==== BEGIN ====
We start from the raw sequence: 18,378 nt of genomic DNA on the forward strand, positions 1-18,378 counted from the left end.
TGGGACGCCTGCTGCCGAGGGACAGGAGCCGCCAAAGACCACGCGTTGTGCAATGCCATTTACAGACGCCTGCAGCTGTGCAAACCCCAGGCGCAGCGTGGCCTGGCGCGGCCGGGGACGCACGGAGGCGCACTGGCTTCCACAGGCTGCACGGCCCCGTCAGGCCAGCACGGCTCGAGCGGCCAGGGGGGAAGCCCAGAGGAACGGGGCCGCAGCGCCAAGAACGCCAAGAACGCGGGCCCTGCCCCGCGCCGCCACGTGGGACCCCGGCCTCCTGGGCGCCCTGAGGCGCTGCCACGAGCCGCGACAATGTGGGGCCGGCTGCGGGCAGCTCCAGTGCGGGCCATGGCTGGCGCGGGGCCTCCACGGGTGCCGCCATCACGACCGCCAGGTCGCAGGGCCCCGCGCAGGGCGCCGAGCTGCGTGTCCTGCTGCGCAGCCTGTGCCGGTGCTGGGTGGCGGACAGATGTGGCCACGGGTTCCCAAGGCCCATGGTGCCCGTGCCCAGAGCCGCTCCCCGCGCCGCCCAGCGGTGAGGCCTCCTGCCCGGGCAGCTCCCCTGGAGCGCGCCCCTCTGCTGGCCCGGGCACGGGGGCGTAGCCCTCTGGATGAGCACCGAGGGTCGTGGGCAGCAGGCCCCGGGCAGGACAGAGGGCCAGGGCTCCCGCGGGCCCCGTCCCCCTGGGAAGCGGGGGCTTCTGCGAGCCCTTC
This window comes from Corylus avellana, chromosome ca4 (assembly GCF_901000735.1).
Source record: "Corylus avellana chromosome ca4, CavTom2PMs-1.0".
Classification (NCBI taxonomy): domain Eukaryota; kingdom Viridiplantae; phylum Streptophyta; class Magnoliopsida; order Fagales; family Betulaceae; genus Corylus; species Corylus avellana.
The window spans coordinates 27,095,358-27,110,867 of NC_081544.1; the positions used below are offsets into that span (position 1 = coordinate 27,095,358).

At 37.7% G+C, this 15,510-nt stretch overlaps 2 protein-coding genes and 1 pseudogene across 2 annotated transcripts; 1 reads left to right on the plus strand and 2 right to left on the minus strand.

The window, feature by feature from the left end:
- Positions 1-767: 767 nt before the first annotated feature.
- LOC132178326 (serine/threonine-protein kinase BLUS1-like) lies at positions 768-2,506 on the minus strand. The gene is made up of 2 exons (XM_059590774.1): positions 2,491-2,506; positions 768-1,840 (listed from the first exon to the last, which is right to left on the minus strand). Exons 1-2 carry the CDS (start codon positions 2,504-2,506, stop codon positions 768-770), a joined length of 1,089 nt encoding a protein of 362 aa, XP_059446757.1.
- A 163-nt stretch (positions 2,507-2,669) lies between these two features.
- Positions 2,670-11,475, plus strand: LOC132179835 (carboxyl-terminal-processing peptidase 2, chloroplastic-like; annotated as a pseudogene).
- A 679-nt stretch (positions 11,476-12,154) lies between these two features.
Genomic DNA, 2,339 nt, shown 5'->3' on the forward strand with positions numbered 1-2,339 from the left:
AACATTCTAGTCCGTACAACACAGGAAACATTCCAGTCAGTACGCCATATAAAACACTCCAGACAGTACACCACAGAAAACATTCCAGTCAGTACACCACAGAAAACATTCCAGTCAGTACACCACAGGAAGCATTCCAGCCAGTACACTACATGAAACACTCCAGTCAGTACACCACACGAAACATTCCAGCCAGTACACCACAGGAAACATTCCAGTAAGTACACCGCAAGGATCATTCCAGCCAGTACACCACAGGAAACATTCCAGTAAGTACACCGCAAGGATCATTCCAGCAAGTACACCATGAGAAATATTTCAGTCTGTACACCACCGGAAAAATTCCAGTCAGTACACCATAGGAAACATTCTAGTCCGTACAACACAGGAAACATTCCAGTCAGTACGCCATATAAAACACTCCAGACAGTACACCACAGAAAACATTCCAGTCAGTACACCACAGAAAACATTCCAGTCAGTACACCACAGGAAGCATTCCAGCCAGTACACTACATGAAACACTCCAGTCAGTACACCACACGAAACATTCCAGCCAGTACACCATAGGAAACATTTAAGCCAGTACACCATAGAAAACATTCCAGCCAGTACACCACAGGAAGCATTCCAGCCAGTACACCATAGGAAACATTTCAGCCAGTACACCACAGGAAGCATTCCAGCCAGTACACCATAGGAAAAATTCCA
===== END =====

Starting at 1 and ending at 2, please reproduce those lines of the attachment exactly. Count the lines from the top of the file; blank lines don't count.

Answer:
We start from the raw sequence: 18,378 nt of genomic DNA on the forward strand, positions 1-18,378 counted from the left end.
TGGGACGCCTGCTGCCGAGGGACAGGAGCCGCCAAAGACCACGCGTTGTGCAATGCCATTTACAGACGCCTGCAGCTGTGCAAACCCCAGGCGCAGCGTGGCCTGGCGCGGCCGGGGACGCACGGAGGCGCACTGGCTTCCACAGGCTGCACGGCCCCGTCAGGCCAGCACGGCTCGAGCGGCCAGGGGGGAAGCCCAGAGGAACGGGGCCGCAGCGCCAAGAACGCCAAGAACGCGGGCCCTGCCCCGCGCCGCCACGTGGGACCCCGGCCTCCTGGGCGCCCTGAGGCGCTGCCACGAGCCGCGACAATGTGGGGCCGGCTGCGGGCAGCTCCAGTGCGGGCCATGGCTGGCGCGGGGCCTCCACGGGTGCCGCCATCACGACCGCCAGGTCGCAGGGCCCCGCGCAGGGCGCCGAGCTGCGTGTCCTGCTGCGCAGCCTGTGCCGGTGCTGGGTGGCGGACAGATGTGGCCACGGGTTCCCAAGGCCCATGGTGCCCGTGCCCAGAGCCGCTCCCCGCGCCGCCCAGCGGTGAGGCCTCCTGCCCGGGCAGCTCCCCTGGAGCGCGCCCCTCTGCTGGCCCGGGCACGGGGGCGTAGCCCTCTGGATGAGCACCGAGGGTCGTGGGCAGCAGGCCCCGGGCAGGACAGAGGGCCAGGGCTCCCGCGGGCCCCGTCCCCCTGGGAAGCGGGGGCTTCTGCGAGCCCTTC